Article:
Following this decision, the advocate who filed the PIL may move the Supreme Court.

 

NEW DELHI: Following the Delhi High Court’s decision to dismiss the plea filed by the Legal Forum for Women Empowerment, an NGO, seeking better facilities for home guards in terms of health, salary hikes, pension and other facilities on a par with police officials, the advocate who filed the PIL may move the Supreme Court.

Payal Bahl, a practicing advocate at the Supreme Court, told The Sunday Guardian: “Many home guards have consulted us regarding this and we are thinking of taking this matter to the Supreme Court at a later stage. I have to know why the High Court dismissed the petition, as earlier, Justice Rajendra Menon had passed a similar order for home guards in Madhya Pradesh. As per the Home Guards’ Act, they are treated as civil servants. So, home guards should have some basic amenities, including welfare schemes, like any government officers. Home guards have to work round the clock and their job is no less risky than a police official.”

“These poor people get juggled between the Central government and the Delhi government. If you are putting someone in the front, they should not be left to die. Basic facilities should be provided to them,” Bahl added.

However, in a recent order, the bench of Chief Justice D.N. Patel and Justice C. Hari Shankar said, “Neither the salary nor the perks being paid to the police personnel can be extended to the home guards working in Delhi. Moreover… it appears that enough and adequate care has been taken by the respondents for the home guards, e.g., Rule 18 of the Delhi Home Guards Rules prescribes compensation to be paid to the home guards.”

Disposing the PIL, the court order said: “These two are entirely different cadres. One is temporary in nature and another is permanent in nature. One is a voluntary body, whereas another is recruited under the Delhi Police Act, 1978.”

Talking about the plea, Bahl said, “There is no difference between work performed by the home guards and police personnel. Thus, Provident Fund or pension, insurance, health scheme benefits, medical coverage, sanitation facilities and medical checkup on a monthly basis should be provided to the home guards as a police officer is entitled to get.”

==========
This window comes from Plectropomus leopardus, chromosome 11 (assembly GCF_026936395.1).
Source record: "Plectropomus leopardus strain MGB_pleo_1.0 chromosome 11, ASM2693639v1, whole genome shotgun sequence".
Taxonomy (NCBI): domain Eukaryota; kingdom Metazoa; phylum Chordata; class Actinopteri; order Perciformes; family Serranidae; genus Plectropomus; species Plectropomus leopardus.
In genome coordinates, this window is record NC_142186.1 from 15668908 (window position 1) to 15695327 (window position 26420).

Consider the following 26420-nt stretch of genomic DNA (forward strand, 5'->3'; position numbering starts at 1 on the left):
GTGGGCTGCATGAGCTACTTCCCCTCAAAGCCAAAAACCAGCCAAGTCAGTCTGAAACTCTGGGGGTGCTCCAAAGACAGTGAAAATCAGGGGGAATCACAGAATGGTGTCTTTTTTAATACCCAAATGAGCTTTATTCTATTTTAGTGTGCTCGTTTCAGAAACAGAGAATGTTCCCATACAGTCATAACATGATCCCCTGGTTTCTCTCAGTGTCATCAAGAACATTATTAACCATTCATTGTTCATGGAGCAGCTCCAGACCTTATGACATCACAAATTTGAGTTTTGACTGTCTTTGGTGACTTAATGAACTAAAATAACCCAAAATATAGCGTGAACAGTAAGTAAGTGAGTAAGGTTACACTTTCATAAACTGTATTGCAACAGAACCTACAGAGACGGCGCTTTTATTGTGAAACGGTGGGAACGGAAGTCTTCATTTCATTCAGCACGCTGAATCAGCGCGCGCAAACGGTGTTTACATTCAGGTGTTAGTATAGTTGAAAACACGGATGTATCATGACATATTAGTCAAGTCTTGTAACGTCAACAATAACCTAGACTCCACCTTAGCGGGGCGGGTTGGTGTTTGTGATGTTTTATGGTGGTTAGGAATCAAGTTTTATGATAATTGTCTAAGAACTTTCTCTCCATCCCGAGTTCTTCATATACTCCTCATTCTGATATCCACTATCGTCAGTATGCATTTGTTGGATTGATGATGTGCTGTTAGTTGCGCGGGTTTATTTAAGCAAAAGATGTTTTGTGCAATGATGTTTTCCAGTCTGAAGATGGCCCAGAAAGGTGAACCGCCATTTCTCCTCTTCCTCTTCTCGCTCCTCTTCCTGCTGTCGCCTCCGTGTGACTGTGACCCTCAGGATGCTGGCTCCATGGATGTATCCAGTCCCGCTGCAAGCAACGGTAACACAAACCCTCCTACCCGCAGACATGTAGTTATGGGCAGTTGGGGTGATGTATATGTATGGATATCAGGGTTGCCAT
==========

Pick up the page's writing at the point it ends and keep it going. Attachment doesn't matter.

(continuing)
Some have, however, welcomed the decision of the Delhi High Court. Utkarsh Joshi, an advocate practicing in the Delhi High Court, said, “I feel that the Delhi High Court has been fair in its decision making. They have pointed out that home guards and the police have different service conditions. They have also noted that in the past two years, the remuneration for home guards has increased by 31%. It is an equitable position of law and does away with any unfairness.”

Sudarshana Bandyopadhyay, another legal professional, said, “Although apparently it seems that their duties are same, it’s wrong to measure them in the same scale. The duty of policemen is more challenging as they have a large area to cover, whereas that of the guards is restricted to a particular society or area, mostly residential, where notorious activities are less in comparison. But they should be provided with basic facilities.”

A few home guards said that they maintain law and order by putting their lives at risk, but there is no concern for their lives. Vikrant Khalko, a home guard at a society in Noida Sector 75, said, “Our salary is very low and there is no hike. We have a risky job of guarding property of the nation and we risk our lives in doing so. However, assailants have more weapons than we do. We lack training and there are no basic facilities like medical check-ups, pension, provident fund etc.”

Suman Yadav, another home guard, said, “We have to work for 11 hours and our salaries are cut if we don’t abide by that. The salary is anyway very low and even if we die on duty, there is no compensation for our families.”

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